There were no showers apart from in a hotel up the road that no-one could be bothered to use. The staff was friendly and the coffees endless. I waited on my MPIK visit.
The taxi finally reversed out into a wacky races circuit and we headed up into the city. The centre was beautiful with wide open park spaces around granite, pillared palaces and galleries. The MPIK, as always, was smack bang in the middle of a glittering shopping centre. The fans were gracious and smiling and made the session easy. There was a lot of excitement and they were genuinely thankful to us for making the effort to get to them.
Back to the gig where the sound check hadn't even begun. It was getting late and we had to break for dinner before a note was played. The food was, as usual, close to inedible. We huddled in jackets in the VIP room. Gavin had serious runs as had Foss, Paul K, Steve and Chris J. Dutch Paul was tearing his hair out at the set up. If he leaned on the monitor desk the wrong way levels would change and buzzes and clicks would emanate from the pitiful wedges. The house guy told him to hit the desk on the edge to correct it. We had to put up with it.
The PA was designed for a club not a gig and all the signs were that it was a rarity for bands to play here. This was a nightclub. Strangest thing was that the local police station was attached to the club and we could see right into the reception desk and the officers changing shift and heading out on the beat through a door next to the bar. No excuse there for quick response time if it kicked off!
We waited on the gig.
As I waited on the rig to be put in some sort of working order I was ushered by Woody for a quick interview for a TV local cable station. I was suddenly faced with a camera and an interviewer who put a mike to my face "Hi we are from Disabled TV channel! What do you think about disabled people? Do you know any disabled people? What are your experiences of disabled people?" I was dumbstruck as a small guy in a wheelchair was pushed into frame. It was an embarrassing moment. I was caught out completely but rallied and gathered my thoughts quickly.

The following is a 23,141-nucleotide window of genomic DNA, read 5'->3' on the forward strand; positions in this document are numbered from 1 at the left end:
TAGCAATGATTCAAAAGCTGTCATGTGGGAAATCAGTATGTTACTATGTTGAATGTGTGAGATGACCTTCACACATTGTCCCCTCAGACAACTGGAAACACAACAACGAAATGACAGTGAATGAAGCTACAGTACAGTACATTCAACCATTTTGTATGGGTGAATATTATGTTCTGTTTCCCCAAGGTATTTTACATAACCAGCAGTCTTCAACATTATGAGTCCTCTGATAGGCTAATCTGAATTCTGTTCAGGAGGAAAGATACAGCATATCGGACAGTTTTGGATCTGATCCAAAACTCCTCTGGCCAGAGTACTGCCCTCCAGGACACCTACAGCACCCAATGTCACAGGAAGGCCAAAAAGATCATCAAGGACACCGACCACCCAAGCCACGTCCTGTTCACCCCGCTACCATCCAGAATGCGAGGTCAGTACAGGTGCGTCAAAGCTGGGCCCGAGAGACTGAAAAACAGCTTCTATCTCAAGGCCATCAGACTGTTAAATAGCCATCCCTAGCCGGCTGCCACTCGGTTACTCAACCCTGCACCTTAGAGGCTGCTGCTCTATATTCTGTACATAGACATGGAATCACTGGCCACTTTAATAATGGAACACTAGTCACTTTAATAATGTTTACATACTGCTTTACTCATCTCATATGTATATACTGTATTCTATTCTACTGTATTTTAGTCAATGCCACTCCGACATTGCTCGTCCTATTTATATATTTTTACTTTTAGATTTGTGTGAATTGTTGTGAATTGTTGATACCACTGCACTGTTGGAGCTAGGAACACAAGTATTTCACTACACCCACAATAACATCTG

I answered the initial questions and then pulled it round into the questions to them about disabled access at gigs, of which there had been very little, if any at all, in most of the clubs we'd played. It turned out into quite an interesting discussion. After the camera was off the wee guy in the chair was wheeled through to the hall with his friend who was also badly disabled and unable to talk. The "helpers" then carried them up a steep flight of stairs and parked them on a landing on a fire escape, out front, stage right. They had to sit through an entire sound check that took over an hour to sort out. I suggested that it perhaps was a bad idea as the drums alone took over 20 mins to check. I was told it was OK! We all just felt really sorry for the two guys who would be sat up there for the next four hours. I was told afterwards that they really enjoyed the experience. That at least made me happy. What do I know?
With the walk from the VIP area to the stage taking us through the sold out, packed crowd there was no way we would be returning until after encores. We were tired, hungry, ill and struggling to get up for the two hours of show time.
But we always did. The crowd gave us so much that it was impossible to not feed of their energy and return it with smiles. Lublin, despite the crappy sound system was a huge success and we ran out 9.8/10. Afterwards we talked to the promoter and club owner and tried to get him to see the benefit of putting together a better rig. The point being that if he did there would be more bands willing to swing into town if the club got a good rep. A shrug of the shoulders and the sincere and sad answer "If we could only get the money". I was reminded of the realities of being out in the relative wilderness of Poland and away from the major cities that attracted the Western investment that spun the wheels. I'd still go back there despite everything. The people are so genuine and honest it gets you in the heart.
No showers and onto the bus. My calf muscle had held up and was repairing. I was missing bouncing about with Chris who had made a point that night of "tiggering" around me like a demented loon with a big smile on his face. We'd developed a bunch of synchronised jumping moves in the set and I was feeling a bit left out :-)
Tonight we were heading west. The bus rumbled through the night. The symphony of snoring accompanied us on the familiar bruising ride.
Wednesday 24th October, Day off Zabrze